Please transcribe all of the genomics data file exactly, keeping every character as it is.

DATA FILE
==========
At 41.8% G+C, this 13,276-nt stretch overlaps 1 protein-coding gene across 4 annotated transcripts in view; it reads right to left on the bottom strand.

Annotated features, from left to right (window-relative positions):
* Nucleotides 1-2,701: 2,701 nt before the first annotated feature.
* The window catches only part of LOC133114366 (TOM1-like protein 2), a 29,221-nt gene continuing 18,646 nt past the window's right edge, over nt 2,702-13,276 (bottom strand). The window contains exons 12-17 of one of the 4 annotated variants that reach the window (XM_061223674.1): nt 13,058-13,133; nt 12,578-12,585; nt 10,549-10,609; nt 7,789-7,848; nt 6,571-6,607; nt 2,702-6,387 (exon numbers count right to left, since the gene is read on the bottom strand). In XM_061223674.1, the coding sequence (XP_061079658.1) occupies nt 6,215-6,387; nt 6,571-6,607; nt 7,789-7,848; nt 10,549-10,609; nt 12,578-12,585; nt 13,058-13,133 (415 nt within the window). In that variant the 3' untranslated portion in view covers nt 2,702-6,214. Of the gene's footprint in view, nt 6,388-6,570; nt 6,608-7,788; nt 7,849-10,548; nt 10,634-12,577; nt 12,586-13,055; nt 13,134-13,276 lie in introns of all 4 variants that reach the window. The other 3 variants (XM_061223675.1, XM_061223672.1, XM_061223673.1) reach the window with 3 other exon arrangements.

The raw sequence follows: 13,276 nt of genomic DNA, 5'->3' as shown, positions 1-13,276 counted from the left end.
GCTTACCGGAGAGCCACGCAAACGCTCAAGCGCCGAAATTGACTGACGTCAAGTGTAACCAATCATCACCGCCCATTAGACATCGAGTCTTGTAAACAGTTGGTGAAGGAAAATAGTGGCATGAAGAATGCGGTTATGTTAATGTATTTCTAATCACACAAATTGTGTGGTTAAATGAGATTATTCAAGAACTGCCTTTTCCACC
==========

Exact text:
At 41.8% G+C, this 13,276-nt stretch overlaps 1 protein-coding gene across 4 annotated transcripts in view; it reads right to left on the bottom strand.

Annotated features, from left to right (window-relative positions):
* Nucleotides 1-2,701: 2,701 nt before the first annotated feature.
* The window catches only part of LOC133114366 (TOM1-like protein 2), a 29,221-nt gene continuing 18,646 nt past the window's right edge, over nt 2,702-13,276 (bottom strand). The window contains exons 12-17 of one of the 4 annotated variants that reach the window (XM_061223674.1): nt 13,058-13,133; nt 12,578-12,585; nt 10,549-10,609; nt 7,789-7,848; nt 6,571-6,607; nt 2,702-6,387 (exon numbers count right to left, since the gene is read on the bottom strand). In XM_061223674.1, the coding sequence (XP_061079658.1) occupies nt 6,215-6,387; nt 6,571-6,607; nt 7,789-7,848; nt 10,549-10,609; nt 12,578-12,585; nt 13,058-13,133 (415 nt within the window). In that variant the 3' untranslated portion in view covers nt 2,702-6,214. Of the gene's footprint in view, nt 6,388-6,570; nt 6,608-7,788; nt 7,849-10,548; nt 10,634-12,577; nt 12,586-13,055; nt 13,134-13,276 lie in introns of all 4 variants that reach the window. The other 3 variants (XM_061223675.1, XM_061223672.1, XM_061223673.1) reach the window with 3 other exon arrangements.

The raw sequence follows: 13,276 nt of genomic DNA, 5'->3' as shown, positions 1-13,276 counted from the left end.
GCTTACCGGAGAGCCACGCAAACGCTCAAGCGCCGAAATTGACTGACGTCAAGTGTAACCAATCATCACCGCCCATTAGACATCGAGTCTTGTAAACAGTTGGTGAAGGAAAATAGTGGCATGAAGAATGCGGTTATGTTAATGTATTTCTAATCACACAAATTGTGTGGTTAAATGAGATTATTCAAGAACTGCCTTTTCCACC